A young World War II airman learns hard-won lessons in bravery and generosity during an extended stay behind enemy lines in occupied France in Woodrum’s affecting, low-key memoir.
The author’s remembrance opens in the spring of 1944, as he prepared to fly his 35th mission as a bomber pilot over German positions in France. He was warned by a superior officer to avoid bailing out over Paris due to increased German activity, but he found himself unable to follow that advice, as his plane was shredded by anti-aircraft fire shortly after he finished his run. After avoiding early capture by a stroke of luck and some friendly assistance, he fell in with the French Resistance, which kept him tucked away in a succession of safe houses for three months. Eventually, thanks to the daring of many Resistance members, Woodrum was reunited with Allied forces, but the cost was far higher than he expected or imagined. Despite the incredible danger Woodrum and his Resistance allies faced every day, the author downplays the tension of that time, instead focusing his skillful prose on the heroism and quiet dignity of those he met. His gratitude and respect shine through on every page; he ably shows his appreciation for what he learned and experienced in those long-ago days. These emotions didn’t stop when he sailed for home; as illustrated in an epilogue, he made several efforts to re-establish contact with those who helped him, and he details the fates of as many people as he could find. This sense of closure gives the memoir a weight that belies its low-key affability and effectively underlines the sense of good fortune that the author carried with him for the rest of his life.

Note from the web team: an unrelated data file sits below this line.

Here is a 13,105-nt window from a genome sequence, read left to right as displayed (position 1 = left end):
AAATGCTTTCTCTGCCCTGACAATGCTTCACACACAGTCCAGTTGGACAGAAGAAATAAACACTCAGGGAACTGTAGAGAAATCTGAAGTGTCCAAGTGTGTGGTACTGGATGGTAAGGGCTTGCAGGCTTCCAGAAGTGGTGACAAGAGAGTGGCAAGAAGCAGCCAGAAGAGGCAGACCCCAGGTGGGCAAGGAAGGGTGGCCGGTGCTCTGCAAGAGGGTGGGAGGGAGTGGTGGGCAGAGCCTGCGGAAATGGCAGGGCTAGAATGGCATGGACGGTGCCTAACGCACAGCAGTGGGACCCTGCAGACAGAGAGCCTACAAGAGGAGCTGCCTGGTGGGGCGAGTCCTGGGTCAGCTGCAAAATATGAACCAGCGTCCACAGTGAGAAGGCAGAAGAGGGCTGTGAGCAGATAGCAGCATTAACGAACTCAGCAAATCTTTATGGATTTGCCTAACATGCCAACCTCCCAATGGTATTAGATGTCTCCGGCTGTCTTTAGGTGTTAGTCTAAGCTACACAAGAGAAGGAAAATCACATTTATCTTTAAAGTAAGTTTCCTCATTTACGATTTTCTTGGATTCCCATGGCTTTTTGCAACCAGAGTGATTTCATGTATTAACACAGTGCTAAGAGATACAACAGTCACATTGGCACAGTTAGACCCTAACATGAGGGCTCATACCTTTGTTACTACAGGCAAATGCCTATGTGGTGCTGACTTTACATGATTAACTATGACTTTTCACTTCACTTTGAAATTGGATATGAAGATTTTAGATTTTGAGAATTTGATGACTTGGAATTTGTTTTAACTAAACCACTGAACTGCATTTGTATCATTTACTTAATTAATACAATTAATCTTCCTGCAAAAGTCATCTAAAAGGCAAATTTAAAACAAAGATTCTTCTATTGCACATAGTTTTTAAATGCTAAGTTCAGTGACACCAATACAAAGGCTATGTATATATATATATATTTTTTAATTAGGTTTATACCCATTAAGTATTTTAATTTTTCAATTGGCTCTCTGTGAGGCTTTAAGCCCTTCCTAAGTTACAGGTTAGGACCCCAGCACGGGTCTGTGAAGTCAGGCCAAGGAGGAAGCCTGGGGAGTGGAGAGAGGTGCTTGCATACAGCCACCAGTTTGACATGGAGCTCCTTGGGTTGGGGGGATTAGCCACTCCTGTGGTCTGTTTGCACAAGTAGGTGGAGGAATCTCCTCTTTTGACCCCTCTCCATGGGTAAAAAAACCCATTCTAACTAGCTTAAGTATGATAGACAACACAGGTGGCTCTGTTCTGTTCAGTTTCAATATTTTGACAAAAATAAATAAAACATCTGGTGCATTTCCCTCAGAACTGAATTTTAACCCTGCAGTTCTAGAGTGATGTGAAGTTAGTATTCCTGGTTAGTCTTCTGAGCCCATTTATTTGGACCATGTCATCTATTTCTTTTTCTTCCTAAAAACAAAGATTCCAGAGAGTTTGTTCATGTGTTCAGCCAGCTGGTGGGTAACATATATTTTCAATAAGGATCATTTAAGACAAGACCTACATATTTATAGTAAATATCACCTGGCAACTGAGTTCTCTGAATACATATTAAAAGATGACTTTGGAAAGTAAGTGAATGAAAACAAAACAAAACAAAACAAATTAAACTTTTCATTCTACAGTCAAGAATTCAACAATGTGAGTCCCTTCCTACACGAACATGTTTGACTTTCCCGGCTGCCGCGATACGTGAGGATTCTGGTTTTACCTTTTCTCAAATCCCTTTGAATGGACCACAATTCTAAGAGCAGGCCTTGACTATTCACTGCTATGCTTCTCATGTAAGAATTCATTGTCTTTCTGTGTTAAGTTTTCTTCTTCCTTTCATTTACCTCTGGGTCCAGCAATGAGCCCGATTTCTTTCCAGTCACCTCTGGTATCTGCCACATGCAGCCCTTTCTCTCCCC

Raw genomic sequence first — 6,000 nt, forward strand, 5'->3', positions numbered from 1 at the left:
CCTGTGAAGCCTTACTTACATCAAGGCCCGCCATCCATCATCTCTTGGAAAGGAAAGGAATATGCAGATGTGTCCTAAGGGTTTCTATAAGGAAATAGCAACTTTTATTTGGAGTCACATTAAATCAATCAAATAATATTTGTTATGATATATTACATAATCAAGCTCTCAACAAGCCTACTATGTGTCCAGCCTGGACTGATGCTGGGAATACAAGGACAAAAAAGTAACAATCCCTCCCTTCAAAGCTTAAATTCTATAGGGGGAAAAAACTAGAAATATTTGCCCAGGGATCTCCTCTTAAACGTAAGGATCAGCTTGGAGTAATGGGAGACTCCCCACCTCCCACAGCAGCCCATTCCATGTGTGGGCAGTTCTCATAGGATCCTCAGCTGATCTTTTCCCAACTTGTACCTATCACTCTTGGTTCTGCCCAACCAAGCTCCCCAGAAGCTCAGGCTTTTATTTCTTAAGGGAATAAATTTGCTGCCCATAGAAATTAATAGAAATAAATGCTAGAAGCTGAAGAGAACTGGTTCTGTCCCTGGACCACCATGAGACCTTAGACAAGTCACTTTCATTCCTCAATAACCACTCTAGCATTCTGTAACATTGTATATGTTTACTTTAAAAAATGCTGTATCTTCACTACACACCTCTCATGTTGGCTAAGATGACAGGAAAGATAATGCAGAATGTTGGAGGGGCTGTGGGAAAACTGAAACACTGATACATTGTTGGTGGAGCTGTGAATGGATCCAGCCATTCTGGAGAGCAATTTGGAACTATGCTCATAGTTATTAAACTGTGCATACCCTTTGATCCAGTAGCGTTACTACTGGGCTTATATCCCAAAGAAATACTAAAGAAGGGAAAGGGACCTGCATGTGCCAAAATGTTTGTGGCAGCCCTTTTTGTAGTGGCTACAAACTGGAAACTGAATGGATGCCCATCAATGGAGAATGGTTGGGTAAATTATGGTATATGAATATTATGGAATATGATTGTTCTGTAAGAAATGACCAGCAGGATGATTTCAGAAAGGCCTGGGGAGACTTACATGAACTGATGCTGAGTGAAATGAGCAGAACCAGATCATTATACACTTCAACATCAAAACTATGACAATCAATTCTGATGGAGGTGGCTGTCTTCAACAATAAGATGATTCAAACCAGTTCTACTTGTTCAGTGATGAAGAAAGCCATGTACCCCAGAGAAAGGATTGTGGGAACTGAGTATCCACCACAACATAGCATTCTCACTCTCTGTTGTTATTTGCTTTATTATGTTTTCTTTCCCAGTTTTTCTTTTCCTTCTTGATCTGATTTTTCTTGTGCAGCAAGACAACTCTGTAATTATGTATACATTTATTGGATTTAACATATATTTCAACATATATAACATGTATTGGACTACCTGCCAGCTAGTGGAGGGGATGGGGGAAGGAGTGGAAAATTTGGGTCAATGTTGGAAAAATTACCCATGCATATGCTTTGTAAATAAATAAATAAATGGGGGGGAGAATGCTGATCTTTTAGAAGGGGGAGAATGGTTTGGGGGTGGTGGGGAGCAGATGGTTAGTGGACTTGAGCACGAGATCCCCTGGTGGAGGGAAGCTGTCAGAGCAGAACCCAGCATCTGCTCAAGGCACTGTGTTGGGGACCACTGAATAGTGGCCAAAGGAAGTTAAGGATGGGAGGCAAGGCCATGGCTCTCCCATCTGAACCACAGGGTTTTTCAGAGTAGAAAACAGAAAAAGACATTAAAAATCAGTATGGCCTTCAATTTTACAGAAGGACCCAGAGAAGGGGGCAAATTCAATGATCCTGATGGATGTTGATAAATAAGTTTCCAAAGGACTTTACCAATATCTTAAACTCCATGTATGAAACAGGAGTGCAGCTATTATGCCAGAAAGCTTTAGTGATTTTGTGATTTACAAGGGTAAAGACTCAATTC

An understated, uplifting memoir that shows the best of humanity in a time of war and horror.